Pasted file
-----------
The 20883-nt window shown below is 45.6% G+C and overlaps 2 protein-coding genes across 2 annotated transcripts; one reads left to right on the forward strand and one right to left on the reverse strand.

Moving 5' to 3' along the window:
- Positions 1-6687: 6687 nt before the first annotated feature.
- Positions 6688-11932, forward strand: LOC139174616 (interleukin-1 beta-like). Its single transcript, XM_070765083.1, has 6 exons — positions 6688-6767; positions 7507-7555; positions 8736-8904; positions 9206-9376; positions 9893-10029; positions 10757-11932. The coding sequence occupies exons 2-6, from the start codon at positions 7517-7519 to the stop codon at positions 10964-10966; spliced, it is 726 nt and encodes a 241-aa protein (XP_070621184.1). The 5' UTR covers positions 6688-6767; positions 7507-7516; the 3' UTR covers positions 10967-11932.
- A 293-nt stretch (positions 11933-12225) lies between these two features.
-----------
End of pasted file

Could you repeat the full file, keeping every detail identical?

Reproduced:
The 20883-nt window shown below is 45.6% G+C and overlaps 2 protein-coding genes across 2 annotated transcripts; one reads left to right on the forward strand and one right to left on the reverse strand.

Moving 5' to 3' along the window:
- Positions 1-6687: 6687 nt before the first annotated feature.
- Positions 6688-11932, forward strand: LOC139174616 (interleukin-1 beta-like). Its single transcript, XM_070765083.1, has 6 exons — positions 6688-6767; positions 7507-7555; positions 8736-8904; positions 9206-9376; positions 9893-10029; positions 10757-11932. The coding sequence occupies exons 2-6, from the start codon at positions 7517-7519 to the stop codon at positions 10964-10966; spliced, it is 726 nt and encodes a 241-aa protein (XP_070621184.1). The 5' UTR covers positions 6688-6767; positions 7507-7516; the 3' UTR covers positions 10967-11932.
- A 293-nt stretch (positions 11933-12225) lies between these two features.